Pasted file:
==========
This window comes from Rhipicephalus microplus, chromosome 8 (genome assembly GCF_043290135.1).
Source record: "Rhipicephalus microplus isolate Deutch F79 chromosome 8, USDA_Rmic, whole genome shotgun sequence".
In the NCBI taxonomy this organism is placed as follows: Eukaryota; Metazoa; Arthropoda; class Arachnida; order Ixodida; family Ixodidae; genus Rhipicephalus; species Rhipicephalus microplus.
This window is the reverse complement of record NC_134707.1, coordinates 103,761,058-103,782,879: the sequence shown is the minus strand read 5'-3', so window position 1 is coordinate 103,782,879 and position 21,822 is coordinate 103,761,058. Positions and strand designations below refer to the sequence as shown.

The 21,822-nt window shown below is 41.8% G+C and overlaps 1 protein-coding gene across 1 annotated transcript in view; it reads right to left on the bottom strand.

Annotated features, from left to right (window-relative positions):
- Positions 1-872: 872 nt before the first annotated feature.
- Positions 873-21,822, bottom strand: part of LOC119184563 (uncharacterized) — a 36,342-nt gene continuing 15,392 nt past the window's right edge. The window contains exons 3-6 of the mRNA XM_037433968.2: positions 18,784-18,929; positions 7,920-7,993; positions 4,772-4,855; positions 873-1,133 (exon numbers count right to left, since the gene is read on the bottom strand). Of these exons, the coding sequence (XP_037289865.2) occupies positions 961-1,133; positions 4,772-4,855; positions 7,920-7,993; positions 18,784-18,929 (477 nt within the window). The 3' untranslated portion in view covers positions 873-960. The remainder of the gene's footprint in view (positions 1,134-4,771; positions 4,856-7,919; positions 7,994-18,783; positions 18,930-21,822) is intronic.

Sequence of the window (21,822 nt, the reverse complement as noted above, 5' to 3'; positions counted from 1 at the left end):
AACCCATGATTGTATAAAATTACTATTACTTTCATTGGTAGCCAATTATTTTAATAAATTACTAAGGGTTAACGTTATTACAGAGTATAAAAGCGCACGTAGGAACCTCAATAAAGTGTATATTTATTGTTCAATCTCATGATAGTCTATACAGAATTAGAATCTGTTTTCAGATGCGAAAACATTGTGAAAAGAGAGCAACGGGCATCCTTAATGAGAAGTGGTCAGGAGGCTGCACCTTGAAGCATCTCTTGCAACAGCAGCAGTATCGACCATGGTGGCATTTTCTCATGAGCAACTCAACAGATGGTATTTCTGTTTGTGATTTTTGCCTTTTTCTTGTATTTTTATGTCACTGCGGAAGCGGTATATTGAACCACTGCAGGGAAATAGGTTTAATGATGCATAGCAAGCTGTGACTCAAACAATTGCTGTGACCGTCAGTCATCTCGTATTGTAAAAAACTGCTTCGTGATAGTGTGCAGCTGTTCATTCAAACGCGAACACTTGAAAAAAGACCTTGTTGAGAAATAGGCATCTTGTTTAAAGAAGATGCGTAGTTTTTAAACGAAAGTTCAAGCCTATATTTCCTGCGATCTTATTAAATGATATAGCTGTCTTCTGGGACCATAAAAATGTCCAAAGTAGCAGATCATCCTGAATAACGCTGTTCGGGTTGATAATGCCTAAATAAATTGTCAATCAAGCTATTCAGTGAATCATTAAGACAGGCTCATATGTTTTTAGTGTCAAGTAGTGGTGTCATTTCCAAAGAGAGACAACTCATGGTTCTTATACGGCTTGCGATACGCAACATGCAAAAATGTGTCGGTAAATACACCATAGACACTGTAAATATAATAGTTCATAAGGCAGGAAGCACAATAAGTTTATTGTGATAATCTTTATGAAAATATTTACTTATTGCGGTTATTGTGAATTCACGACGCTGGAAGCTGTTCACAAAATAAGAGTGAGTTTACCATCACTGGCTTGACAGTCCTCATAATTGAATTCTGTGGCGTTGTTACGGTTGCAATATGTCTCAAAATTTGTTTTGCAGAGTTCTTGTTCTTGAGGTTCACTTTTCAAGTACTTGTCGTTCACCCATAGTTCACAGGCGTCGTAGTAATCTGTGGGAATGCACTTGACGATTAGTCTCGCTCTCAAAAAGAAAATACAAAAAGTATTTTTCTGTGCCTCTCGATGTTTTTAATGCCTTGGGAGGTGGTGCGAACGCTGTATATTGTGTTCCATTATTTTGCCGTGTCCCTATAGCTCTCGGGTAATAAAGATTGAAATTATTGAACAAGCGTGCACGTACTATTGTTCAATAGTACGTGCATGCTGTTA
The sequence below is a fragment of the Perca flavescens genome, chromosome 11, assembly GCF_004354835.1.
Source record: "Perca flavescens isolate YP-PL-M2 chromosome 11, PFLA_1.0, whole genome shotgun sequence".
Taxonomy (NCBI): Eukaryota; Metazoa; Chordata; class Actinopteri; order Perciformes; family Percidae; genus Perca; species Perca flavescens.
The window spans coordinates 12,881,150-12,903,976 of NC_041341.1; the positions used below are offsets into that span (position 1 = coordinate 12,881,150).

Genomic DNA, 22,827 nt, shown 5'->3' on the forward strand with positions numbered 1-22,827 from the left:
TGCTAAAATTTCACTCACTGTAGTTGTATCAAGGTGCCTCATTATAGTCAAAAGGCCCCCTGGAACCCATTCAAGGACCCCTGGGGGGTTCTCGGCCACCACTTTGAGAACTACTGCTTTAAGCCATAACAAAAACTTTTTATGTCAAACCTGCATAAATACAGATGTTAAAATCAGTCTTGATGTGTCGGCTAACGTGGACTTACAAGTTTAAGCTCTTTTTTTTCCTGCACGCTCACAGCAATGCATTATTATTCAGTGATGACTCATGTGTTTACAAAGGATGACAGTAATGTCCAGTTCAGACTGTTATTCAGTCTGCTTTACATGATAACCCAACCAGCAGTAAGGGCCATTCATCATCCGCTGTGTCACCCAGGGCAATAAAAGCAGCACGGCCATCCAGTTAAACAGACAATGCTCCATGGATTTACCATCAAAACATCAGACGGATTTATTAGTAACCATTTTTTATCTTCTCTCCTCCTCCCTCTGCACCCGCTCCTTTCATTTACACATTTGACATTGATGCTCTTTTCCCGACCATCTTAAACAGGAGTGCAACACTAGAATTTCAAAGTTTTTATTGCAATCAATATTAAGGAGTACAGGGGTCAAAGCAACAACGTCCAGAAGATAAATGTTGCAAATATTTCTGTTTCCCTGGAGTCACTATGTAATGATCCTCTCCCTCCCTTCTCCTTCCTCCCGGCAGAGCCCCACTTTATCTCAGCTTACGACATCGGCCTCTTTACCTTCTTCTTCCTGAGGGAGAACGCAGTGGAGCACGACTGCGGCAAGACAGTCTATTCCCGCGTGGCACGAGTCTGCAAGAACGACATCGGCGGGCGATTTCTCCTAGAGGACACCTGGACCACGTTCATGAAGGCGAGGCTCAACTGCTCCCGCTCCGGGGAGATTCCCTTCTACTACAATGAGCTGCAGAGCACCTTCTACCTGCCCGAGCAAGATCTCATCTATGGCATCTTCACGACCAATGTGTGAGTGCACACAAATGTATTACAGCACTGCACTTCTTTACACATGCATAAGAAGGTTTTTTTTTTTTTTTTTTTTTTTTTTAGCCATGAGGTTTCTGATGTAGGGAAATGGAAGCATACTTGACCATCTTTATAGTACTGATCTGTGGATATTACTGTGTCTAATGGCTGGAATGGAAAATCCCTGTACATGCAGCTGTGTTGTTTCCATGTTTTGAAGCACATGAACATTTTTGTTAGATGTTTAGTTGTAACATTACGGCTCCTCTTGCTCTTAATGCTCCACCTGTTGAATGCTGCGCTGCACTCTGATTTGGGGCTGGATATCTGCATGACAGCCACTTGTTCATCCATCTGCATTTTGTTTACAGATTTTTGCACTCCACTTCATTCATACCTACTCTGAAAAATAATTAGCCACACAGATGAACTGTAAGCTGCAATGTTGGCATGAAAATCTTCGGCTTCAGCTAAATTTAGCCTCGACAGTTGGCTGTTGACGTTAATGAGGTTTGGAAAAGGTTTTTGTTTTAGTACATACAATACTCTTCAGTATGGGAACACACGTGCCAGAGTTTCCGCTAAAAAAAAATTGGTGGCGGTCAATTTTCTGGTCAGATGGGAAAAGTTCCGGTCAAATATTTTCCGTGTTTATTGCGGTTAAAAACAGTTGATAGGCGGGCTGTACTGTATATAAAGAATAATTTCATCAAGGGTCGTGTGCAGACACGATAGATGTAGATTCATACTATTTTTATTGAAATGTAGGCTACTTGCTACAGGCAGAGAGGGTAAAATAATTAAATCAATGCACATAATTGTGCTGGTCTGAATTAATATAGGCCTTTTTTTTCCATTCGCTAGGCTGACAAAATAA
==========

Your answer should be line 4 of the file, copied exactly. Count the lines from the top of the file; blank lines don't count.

This window is the reverse complement of record NC_134707.1, coordinates 103,761,058-103,782,879: the sequence shown is the minus strand read 5'-3', so window position 1 is coordinate 103,782,879 and position 21,822 is coordinate 103,761,058. Positions and strand designations below refer to the sequence as shown.